First of all, don't worry, Johnny Depp isn't retiring anytime soon. But in a recent interview with Fox News he was asked about retirement and if he thought he's coming to a point in his career where it's time to start thinking about walking away into the sunset.
He has no plans of quitting the business anytime soon, but reveals the type of role he wants to play before he does end up calling it quits.
I'm going to have to play (King) Leer [sic] or (Don) Quixote or something. It would have to be something like that. And then just walk away.
So he pretty much wants to go out playing a freakin' incredible character. The report also goes on to talk about two other film projects that Depp is trying to get off the ground. They would be adaptations of his favorite books. One of them is an adaptation of JP Donleavy's The Ginger Man which he's been working on for several years now. He says that adaptation is still in the works and an exciting possiblity. He also revealed that he wants to make a film version of Tom Robbins' novel Fierce Invalids Home From Hot Climates, which sounds pretty freakin' awesome and perfect for Depp.
Here's the book description for The Ginger Man:
First published in 1955 and originally banned in America, this reprint is part of a series of reissues of works by this incomparable author, whom Joseph Heller has called "one of the most accomplished and original writers of our time."
It follows the often racy misadventures of Sebastian Dangerfield, a young American living in Dublin with his English wife and infant daughter and studying law at Trinity College.
This book may be considered part of the fictionalised roar of the end of the Second World War hiatus, also represented by the colossi of American literature: John Dos Passos, Ernest Hemingway and John Steinbeck. Dangerfield is an American Protestant of Irish descent, commonly believed to be a thinly fictionalised version of the author, but is more broadly based not only on Donleavy but also some of his contemporaries at Trinity. The hero, Dangerfield, is a portrayal of lifelong bohemian and friend of Donleavy, Gainor Stephen Crist, as told by the author in "A History of The Ginger Man".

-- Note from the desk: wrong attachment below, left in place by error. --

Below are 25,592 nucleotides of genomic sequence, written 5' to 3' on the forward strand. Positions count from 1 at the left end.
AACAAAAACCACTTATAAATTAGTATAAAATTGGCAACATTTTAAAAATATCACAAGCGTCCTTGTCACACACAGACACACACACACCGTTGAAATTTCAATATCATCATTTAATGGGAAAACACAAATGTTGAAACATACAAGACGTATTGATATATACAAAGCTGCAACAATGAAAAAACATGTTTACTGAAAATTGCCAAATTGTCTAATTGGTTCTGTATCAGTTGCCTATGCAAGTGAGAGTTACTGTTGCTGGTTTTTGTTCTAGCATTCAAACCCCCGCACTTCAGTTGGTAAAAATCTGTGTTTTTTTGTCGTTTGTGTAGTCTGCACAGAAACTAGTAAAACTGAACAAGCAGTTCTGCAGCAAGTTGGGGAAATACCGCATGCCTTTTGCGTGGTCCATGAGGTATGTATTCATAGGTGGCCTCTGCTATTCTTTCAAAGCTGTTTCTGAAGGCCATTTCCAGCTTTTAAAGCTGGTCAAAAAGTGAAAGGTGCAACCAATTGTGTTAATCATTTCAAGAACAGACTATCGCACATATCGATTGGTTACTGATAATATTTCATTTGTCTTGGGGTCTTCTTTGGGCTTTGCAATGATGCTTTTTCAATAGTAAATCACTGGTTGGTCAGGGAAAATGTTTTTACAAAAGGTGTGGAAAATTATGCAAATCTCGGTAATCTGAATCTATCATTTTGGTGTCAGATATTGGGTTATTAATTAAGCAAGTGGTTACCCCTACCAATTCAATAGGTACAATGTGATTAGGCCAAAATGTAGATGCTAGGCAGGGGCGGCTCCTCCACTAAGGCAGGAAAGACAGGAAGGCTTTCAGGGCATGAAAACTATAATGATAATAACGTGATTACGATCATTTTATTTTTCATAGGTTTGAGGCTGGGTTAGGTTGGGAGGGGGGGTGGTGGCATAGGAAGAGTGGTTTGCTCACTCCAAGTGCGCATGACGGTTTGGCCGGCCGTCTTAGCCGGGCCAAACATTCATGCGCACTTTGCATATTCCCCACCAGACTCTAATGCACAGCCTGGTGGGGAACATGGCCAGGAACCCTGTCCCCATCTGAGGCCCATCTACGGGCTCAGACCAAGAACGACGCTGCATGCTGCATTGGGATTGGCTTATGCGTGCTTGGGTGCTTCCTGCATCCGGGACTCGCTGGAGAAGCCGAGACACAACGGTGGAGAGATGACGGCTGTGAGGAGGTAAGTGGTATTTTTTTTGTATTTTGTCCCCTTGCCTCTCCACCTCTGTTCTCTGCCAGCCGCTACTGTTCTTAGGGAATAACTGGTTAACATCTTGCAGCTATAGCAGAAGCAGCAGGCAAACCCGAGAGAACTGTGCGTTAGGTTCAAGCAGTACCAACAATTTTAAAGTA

The book gives us the map of the terra incognita of late 1950s sexual encounters in Dublin.
Here's the book description for Fierce Invalids Home From Hot Climates:
Switters is a contradiction for all seasons: an anarchist who works for the government; a pacifist who carries a gun; a vegetarian who sops up ham gravy; a cyberwhiz who hates computers; a man who, though obsessed with the preservation of innocence, is aching to deflower his high-school-age stepsister (only to become equally enamored of a nun ten years his senior).
Yet there is nothing remotely wishy-washy about Switters. He doesn't merely pack a pistol. He is a pistol. And as we dog Switters's strangely elevated heels across four continents, in and out of love and danger, discovering in the process the "true" Third Secret of Fatima, we experience Tom Robbins -- that fearless storyteller, spiritual renegade, and verbal break dancer -- at the top of his game.
On one level this is a fast-paced CIA adventure story with comic overtones; on another it's a serious novel of ideas that brings the Big Picture into unexpected focus; but perhaps more than anything else, Fierce Invalids is a sexy celebration of language and life.
Depp is entertaining to watch in the films he makes, so hopefully he gets a chance to makes the films he wants to make.
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